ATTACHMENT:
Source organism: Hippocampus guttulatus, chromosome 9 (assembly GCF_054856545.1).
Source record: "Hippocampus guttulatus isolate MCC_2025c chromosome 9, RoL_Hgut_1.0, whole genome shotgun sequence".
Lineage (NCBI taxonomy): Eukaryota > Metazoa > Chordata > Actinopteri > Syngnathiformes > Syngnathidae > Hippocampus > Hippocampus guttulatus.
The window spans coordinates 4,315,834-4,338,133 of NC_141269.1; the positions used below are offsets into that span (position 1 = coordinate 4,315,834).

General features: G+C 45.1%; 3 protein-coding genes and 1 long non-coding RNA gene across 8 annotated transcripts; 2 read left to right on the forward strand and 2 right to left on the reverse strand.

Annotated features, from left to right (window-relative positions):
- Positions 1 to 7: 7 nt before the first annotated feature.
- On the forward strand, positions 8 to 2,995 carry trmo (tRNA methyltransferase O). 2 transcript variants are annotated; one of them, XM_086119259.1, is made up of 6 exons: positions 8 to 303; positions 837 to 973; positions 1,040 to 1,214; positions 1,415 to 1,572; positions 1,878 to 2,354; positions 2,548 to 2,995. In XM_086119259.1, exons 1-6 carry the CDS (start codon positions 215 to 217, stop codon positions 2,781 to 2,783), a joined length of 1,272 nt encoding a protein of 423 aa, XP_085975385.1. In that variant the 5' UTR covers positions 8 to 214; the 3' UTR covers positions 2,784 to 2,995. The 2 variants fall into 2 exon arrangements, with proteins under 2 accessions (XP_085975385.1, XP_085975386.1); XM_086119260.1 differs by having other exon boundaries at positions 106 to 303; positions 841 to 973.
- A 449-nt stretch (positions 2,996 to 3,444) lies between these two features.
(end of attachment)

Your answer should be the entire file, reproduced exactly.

Source organism: Hippocampus guttulatus, chromosome 9 (assembly GCF_054856545.1).
Source record: "Hippocampus guttulatus isolate MCC_2025c chromosome 9, RoL_Hgut_1.0, whole genome shotgun sequence".
Lineage (NCBI taxonomy): Eukaryota > Metazoa > Chordata > Actinopteri > Syngnathiformes > Syngnathidae > Hippocampus > Hippocampus guttulatus.
The window spans coordinates 4,315,834-4,338,133 of NC_141269.1; the positions used below are offsets into that span (position 1 = coordinate 4,315,834).

General features: G+C 45.1%; 3 protein-coding genes and 1 long non-coding RNA gene across 8 annotated transcripts; 2 read left to right on the forward strand and 2 right to left on the reverse strand.

Annotated features, from left to right (window-relative positions):
- Positions 1 to 7: 7 nt before the first annotated feature.
- On the forward strand, positions 8 to 2,995 carry trmo (tRNA methyltransferase O). 2 transcript variants are annotated; one of them, XM_086119259.1, is made up of 6 exons: positions 8 to 303; positions 837 to 973; positions 1,040 to 1,214; positions 1,415 to 1,572; positions 1,878 to 2,354; positions 2,548 to 2,995. In XM_086119259.1, exons 1-6 carry the CDS (start codon positions 215 to 217, stop codon positions 2,781 to 2,783), a joined length of 1,272 nt encoding a protein of 423 aa, XP_085975385.1. In that variant the 5' UTR covers positions 8 to 214; the 3' UTR covers positions 2,784 to 2,995. The 2 variants fall into 2 exon arrangements, with proteins under 2 accessions (XP_085975385.1, XP_085975386.1); XM_086119260.1 differs by having other exon boundaries at positions 106 to 303; positions 841 to 973.
- A 449-nt stretch (positions 2,996 to 3,444) lies between these two features.